A note to elected officials
One of the front page stories in Monday’s Washington Daily News brought some sad news for the City of Washington: the passing of longtime city councilman and public servant Doug Mercer.
With eight terms on the city council under his belt and serving on a variety of advisory boards over the years, the late councilman was an active force in local government for many years.
In speaking with friends and colleagues, he was universally remembered and respected for two things in particular — studying important decisions brought before council and asking tough questions when appropriate.
These qualities are not so common as one might think among elected officials, but they are lessons that every official should take to heart. Knowledge of the issues is at the heart of good public service, and obtaining that knowledge requires a studious mind, and a sometimes-skeptical demeanor.
It’s easy to occupy a seat on a local council, advisory board or board of commissioners. Sometimes all it takes is showing up during the election. In some cases, those seats are freely up for grab, with no opposition.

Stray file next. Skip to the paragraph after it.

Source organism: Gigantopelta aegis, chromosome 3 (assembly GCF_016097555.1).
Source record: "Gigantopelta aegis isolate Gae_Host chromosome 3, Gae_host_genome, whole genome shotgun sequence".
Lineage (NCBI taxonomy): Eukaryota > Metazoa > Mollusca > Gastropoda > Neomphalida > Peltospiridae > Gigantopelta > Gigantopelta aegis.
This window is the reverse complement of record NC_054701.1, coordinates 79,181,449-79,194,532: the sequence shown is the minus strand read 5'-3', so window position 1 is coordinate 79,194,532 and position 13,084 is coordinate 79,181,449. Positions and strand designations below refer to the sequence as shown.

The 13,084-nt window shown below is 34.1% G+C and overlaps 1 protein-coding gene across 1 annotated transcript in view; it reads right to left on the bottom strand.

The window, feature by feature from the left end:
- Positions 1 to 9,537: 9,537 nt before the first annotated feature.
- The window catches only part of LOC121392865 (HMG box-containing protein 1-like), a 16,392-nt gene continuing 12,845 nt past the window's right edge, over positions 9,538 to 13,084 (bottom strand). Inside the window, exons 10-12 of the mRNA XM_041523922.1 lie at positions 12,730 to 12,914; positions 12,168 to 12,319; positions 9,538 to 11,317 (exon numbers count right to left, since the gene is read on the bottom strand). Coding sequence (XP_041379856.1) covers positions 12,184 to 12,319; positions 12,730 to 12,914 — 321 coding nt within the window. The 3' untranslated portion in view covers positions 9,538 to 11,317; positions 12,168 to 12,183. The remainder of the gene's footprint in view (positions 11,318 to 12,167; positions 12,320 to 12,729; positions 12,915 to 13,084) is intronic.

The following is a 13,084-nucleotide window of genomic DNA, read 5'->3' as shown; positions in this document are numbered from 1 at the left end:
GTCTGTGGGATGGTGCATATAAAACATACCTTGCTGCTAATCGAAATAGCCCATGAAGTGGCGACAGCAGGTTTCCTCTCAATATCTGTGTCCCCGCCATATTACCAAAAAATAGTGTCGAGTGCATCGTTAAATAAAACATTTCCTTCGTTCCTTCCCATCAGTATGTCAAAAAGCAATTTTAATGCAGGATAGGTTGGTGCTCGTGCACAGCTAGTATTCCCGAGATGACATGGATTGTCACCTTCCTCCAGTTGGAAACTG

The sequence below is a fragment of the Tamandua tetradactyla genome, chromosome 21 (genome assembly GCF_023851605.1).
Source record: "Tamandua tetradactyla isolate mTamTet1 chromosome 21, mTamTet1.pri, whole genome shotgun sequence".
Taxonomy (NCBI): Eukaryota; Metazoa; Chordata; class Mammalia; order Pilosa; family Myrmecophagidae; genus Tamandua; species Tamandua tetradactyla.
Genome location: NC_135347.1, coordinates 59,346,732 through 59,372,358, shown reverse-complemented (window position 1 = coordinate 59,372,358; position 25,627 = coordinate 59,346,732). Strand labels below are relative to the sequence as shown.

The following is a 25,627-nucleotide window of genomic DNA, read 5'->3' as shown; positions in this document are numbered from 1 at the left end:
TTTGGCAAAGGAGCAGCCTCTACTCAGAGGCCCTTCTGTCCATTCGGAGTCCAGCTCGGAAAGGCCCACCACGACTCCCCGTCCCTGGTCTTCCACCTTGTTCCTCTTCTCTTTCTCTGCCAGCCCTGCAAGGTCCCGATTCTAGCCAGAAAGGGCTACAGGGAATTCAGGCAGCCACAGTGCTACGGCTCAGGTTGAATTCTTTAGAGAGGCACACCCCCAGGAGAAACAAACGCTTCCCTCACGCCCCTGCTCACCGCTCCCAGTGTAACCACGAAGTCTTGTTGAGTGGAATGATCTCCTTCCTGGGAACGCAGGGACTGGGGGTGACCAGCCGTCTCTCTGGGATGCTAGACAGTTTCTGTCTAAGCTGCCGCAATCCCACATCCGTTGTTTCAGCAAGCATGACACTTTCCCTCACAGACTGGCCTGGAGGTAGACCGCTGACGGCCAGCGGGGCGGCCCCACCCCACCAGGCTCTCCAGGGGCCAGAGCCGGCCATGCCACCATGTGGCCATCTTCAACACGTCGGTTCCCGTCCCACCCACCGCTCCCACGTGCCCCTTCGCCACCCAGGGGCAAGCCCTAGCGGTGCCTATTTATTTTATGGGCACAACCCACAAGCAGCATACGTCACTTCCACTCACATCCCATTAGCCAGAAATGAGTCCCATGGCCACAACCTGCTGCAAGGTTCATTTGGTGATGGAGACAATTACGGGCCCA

It’s also not that tough to show up to a monthly meeting and go through the motions. There’s no hard and fast requirement that one must read an agenda packet beforehand. The easiest way to make decisions is by simply letting the meeting unfold, coming to a conclusion as topics come up for discussion.
But that’s not what Doug Mercer did. Rather, he studied the issues in advance and was ready to fire off important questions, even when everyone else was prepared to take a particular issue or figure at face value.
Those two qualities — a studious nature and a questioning attitude — are probably two of the most important traits a public servant can possess, especially when there are taxpayer dollars on the line.
So to all of our elected officials, especially those in local and state legislative bodies, we encourage you to take a page from Doug Mercer’s book. Do your homework. Ask questions. Be prepared in every way you can to make the important decisions with which you’ve been entrusted by the people you serve. In doing so, you will be a more effective public servant and a greater asset to your community.